Rights: Stephen Mahony

    Southern bell frog

    The southern bell frog (Litoria raniformis) was introduced from Australia in the 1860s. It is the largest frog in New Zealand, and while widespread here, it is listed as endangered in Australia. Its call sounds like ‘crawcrocrocrocrok’ – a recording can be heard on the Department of Conservation Identifying introduced frog species page.

    This OCS project lends itself to the evolution component of the New Zealand Curriculum Living World strand. New Zealand’s native frogs have evolved to be very different to those species introduced from Australia. The three species of introduced frogs have become well established and thrive in many parts of New Zealand, whereas most of our native frogs have limited distribution due to disappearing habitats and introduced predators.

    Another interesting note is that the International Union for Conservation of Nature (IUCN) lists the conservation status of the southern bell frog as endangered in Australia, yet the frog species can be found throughout New Zealand. Students can debate whether New Zealand has an obligation to conserve an introduced species.

    Nature of science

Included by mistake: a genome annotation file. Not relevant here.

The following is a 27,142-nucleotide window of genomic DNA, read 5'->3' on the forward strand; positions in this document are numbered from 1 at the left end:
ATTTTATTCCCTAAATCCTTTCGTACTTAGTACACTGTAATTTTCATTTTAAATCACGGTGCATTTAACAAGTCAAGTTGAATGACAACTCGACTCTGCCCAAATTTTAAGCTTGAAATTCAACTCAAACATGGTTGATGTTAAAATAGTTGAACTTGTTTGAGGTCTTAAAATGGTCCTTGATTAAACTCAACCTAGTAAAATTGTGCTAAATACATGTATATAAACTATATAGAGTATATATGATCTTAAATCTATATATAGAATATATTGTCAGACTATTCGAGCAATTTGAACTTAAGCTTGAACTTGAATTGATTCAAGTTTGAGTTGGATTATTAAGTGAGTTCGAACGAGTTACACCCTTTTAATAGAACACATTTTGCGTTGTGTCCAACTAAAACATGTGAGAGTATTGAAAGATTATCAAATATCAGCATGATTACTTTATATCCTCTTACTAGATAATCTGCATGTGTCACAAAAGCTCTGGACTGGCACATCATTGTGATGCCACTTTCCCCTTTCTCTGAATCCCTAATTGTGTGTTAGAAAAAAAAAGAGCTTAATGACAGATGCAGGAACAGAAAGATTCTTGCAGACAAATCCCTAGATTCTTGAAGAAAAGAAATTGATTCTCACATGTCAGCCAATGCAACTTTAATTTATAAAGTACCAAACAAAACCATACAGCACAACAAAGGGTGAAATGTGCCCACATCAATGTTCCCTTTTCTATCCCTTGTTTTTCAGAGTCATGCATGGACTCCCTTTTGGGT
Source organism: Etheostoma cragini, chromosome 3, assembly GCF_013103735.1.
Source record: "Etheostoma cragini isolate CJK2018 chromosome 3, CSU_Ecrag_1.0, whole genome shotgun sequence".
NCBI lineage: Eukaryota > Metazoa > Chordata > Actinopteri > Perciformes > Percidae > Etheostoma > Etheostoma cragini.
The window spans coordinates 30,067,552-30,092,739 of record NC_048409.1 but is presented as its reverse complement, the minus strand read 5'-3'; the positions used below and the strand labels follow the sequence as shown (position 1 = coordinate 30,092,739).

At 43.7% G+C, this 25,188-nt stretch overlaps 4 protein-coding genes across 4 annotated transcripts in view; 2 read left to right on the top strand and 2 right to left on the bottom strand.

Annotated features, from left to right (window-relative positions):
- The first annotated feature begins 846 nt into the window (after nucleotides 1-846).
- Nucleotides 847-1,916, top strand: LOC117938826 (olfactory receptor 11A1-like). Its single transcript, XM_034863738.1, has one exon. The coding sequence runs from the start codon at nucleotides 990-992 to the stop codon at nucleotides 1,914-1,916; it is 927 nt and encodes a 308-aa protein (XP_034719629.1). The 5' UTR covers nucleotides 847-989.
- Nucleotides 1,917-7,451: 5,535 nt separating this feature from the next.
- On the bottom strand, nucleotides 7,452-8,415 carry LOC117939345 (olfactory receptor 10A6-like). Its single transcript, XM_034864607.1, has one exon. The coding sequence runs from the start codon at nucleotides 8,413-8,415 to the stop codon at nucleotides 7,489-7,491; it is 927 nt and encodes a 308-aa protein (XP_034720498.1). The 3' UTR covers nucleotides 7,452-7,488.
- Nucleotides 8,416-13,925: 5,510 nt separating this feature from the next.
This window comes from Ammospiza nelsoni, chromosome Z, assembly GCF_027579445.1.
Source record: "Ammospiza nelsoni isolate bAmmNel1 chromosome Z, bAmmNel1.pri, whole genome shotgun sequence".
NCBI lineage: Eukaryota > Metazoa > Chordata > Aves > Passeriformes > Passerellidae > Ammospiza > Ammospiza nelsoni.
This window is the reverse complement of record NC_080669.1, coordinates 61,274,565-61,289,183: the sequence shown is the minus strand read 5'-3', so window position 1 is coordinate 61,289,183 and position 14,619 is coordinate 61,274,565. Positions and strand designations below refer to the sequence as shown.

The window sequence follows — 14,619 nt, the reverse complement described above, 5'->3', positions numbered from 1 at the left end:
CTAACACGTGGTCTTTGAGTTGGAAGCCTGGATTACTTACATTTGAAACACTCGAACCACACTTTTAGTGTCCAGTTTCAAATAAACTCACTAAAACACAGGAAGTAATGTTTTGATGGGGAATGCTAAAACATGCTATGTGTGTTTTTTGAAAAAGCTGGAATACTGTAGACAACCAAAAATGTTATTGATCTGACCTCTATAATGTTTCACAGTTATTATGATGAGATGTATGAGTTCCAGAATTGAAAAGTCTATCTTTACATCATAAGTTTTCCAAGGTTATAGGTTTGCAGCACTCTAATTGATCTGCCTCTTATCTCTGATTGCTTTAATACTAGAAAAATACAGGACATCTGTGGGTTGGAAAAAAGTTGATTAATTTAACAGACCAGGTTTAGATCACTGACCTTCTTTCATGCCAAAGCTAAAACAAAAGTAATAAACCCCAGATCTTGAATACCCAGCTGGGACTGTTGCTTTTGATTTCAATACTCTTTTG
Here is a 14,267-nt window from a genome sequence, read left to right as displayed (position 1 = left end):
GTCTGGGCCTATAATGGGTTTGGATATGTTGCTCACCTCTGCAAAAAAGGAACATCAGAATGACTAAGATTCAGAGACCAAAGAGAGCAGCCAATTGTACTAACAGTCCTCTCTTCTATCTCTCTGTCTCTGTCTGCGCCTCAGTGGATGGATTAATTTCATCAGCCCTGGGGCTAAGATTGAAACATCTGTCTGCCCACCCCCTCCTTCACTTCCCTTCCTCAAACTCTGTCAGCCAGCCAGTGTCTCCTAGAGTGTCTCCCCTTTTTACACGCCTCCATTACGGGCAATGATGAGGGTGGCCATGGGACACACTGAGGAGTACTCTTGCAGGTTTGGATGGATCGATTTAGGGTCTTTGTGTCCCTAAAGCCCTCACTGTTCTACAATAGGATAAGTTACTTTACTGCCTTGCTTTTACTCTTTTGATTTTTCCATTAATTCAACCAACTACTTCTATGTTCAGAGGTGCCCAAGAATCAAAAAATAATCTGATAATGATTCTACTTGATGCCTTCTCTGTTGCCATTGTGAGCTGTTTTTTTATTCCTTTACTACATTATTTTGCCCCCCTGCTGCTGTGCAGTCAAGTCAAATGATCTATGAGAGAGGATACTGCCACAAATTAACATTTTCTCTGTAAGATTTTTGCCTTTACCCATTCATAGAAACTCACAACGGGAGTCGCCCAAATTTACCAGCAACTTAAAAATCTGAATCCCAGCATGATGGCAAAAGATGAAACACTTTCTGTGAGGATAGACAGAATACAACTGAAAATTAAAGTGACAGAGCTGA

Using this online citizen science project provides opportunities to discuss how New Zealand scientists might use the collected data to monitor introduced frog species and how this information may help to inform the conservation of our own native frogs. Students can also consider the challenges for scientists in collecting datasets from around the country and appreciate how involving citizen scientists makes the scientists’ findings more valid.

    Related content

    Saving reptiles and amphibians – introduction curates some of our resources on our unique native species and the efforts to conserve them. Further resources are profiled under the reptiles and amphibians topic.

    The Connected article Kimihia Kermit describes how students and Ngāti Mutunga teamed up with an ecologist to investigate frog populations in North Taranaki. Frogs for the future? is a ready-to-use cross-curricular teaching resource. It uses the Connected article Kimihia Kermit as the starting point.

    Frogs in New Zealand, Australia and the rest of the world are threatened by the chytrid fungus. Find out what New Zealand scientists are doing to control and cure the fungus in the article Investigating frog disease.

    The article Conservation rankings explains the two major ranking systems recognised in New Zealand – the IUCN Red List categories and the New Zealand Threat Classification System.

    Here are some planning tips for when you intend to use a citizen science project with your students.

    Useful links

    Follow these links to learn more about the three introduced frog species and listen to their calls:

    The NZFrogs website has lots of information on frogs of Aotearoa New Zealand.

    See the New Zealand Herpetological Society (NZHS) website, it has comprehensive and freely available online resources about Aotearoa New Zealand’s reptiles and amphibians.

    The Department of Conservation has more information on our native frogs.

    Read this NZ Geographic article The truth about tadpoles and frogs that investigates the decline in frog species.

      Published 16 May 2019 Referencing Hub articles